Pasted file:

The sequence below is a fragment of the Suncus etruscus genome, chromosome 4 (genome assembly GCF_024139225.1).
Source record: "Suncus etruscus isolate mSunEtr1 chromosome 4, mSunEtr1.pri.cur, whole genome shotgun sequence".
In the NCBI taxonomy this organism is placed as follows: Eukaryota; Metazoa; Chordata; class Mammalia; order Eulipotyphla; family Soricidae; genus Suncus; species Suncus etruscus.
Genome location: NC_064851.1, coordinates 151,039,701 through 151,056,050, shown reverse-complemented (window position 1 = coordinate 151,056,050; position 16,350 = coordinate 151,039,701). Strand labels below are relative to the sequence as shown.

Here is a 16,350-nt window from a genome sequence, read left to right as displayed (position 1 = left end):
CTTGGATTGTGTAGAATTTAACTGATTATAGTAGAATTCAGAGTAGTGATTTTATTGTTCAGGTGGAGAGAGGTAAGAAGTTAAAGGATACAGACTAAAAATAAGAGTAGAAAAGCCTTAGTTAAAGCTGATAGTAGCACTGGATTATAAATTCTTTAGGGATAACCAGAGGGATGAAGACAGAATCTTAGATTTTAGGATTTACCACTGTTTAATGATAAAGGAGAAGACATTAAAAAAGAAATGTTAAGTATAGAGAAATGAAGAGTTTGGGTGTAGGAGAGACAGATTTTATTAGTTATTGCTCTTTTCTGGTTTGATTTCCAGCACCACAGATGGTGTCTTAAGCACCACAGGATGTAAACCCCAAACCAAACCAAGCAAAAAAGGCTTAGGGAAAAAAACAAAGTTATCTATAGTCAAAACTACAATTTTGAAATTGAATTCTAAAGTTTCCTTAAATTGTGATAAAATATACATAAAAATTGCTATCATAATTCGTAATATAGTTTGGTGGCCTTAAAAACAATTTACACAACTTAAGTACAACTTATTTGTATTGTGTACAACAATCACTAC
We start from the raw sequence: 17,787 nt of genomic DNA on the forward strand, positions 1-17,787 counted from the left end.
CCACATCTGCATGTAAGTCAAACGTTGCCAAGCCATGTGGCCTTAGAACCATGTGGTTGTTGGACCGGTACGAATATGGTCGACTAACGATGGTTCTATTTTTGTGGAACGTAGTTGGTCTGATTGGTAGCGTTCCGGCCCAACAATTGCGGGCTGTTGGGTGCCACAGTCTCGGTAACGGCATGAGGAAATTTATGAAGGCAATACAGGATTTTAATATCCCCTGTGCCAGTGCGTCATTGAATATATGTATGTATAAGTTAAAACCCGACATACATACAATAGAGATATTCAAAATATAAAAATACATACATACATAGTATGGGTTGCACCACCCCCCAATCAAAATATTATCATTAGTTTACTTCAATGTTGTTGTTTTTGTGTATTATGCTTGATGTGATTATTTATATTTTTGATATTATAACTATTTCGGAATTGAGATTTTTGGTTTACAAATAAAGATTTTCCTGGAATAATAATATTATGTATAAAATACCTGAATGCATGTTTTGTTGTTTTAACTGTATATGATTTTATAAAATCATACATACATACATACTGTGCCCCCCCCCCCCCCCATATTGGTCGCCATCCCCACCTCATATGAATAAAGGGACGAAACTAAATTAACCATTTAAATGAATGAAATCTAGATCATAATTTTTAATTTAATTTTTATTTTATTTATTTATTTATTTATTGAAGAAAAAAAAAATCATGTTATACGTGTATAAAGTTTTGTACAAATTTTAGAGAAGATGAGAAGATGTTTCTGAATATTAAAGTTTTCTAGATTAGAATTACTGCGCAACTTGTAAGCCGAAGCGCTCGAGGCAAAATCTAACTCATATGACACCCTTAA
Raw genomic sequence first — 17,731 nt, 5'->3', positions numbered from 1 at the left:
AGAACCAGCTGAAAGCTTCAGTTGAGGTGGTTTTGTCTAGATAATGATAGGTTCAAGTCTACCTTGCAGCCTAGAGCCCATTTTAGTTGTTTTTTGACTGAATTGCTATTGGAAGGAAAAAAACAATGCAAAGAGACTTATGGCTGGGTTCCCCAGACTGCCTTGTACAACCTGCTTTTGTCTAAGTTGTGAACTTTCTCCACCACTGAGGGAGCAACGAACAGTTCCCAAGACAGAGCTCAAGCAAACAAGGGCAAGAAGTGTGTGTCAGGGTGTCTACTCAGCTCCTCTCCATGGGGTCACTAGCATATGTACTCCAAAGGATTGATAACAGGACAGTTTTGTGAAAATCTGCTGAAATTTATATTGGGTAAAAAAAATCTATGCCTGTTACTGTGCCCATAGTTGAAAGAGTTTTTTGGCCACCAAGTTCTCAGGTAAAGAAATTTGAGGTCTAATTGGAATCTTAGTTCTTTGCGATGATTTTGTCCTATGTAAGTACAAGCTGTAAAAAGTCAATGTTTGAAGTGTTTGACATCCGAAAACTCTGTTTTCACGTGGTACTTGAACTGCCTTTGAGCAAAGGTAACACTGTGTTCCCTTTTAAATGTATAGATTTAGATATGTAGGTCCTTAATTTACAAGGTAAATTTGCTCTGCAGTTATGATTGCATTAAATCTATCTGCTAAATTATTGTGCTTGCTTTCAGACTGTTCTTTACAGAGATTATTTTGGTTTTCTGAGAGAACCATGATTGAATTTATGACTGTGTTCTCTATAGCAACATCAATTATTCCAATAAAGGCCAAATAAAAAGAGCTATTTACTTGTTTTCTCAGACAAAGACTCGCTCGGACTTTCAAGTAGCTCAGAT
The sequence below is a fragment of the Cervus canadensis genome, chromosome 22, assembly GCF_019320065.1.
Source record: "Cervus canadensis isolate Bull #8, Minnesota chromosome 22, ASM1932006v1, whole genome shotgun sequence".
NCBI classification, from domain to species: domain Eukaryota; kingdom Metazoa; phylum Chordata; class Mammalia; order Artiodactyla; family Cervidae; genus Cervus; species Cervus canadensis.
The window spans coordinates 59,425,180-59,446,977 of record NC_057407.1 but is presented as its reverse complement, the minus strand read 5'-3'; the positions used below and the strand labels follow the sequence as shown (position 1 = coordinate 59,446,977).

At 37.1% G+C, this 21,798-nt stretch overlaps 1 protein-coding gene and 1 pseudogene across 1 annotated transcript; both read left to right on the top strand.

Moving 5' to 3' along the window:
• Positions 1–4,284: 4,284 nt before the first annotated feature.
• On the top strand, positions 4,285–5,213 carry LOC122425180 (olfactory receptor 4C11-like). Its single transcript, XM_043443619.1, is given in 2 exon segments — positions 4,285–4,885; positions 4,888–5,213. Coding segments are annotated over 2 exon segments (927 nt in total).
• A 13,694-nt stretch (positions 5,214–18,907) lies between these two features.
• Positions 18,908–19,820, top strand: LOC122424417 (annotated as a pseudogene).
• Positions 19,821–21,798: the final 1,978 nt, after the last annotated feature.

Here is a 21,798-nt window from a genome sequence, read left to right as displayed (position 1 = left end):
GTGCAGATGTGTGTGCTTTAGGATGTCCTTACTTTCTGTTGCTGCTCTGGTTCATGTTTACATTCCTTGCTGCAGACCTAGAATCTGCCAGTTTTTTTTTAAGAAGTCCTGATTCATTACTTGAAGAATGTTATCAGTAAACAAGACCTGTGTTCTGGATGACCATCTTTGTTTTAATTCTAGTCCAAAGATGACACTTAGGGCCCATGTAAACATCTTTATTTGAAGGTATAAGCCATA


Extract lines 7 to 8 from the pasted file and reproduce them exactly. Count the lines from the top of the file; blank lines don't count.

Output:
We start from the raw sequence: 17,787 nt of genomic DNA on the forward strand, positions 1-17,787 counted from the left end.
CCACATCTGCATGTAAGTCAAACGTTGCCAAGCCATGTGGCCTTAGAACCATGTGGTTGTTGGACCGGTACGAATATGGTCGACTAACGATGGTTCTATTTTTGTGGAACGTAGTTGGTCTGATTGGTAGCGTTCCGGCCCAACAATTGCGGGCTGTTGGGTGCCACAGTCTCGGTAACGGCATGAGGAAATTTATGAAGGCAATACAGGATTTTAATATCCCCTGTGCCAGTGCGTCATTGAATATATGTATGTATAAGTTAAAACCCGACATACATACAATAGAGATATTCAAAATATAAAAATACATACATACATAGTATGGGTTGCACCACCCCCCAATCAAAATATTATCATTAGTTTACTTCAATGTTGTTGTTTTTGTGTATTATGCTTGATGTGATTATTTATATTTTTGATATTATAACTATTTCGGAATTGAGATTTTTGGTTTACAAATAAAGATTTTCCTGGAATAATAATATTATGTATAAAATACCTGAATGCATGTTTTGTTGTTTTAACTGTATATGATTTTATAAAATCATACATACATACATACTGTGCCCCCCCCCCCCCCCATATTGGTCGCCATCCCCACCTCATATGAATAAAGGGACGAAACTAAATTAACCATTTAAATGAATGAAATCTAGATCATAATTTTTAATTTAATTTTTATTTTATTTATTTATTTATTTATTGAAGAAAAAAAAAATCATGTTATACGTGTATAAAGTTTTGTACAAATTTTAGAGAAGATGAGAAGATGTTTCTGAATATTAAAGTTTTCTAGATTAGAATTACTGCGCAACTTGTAAGCCGAAGCGCTCGAGGCAAAATCTAACTCATATGACACCCTTAA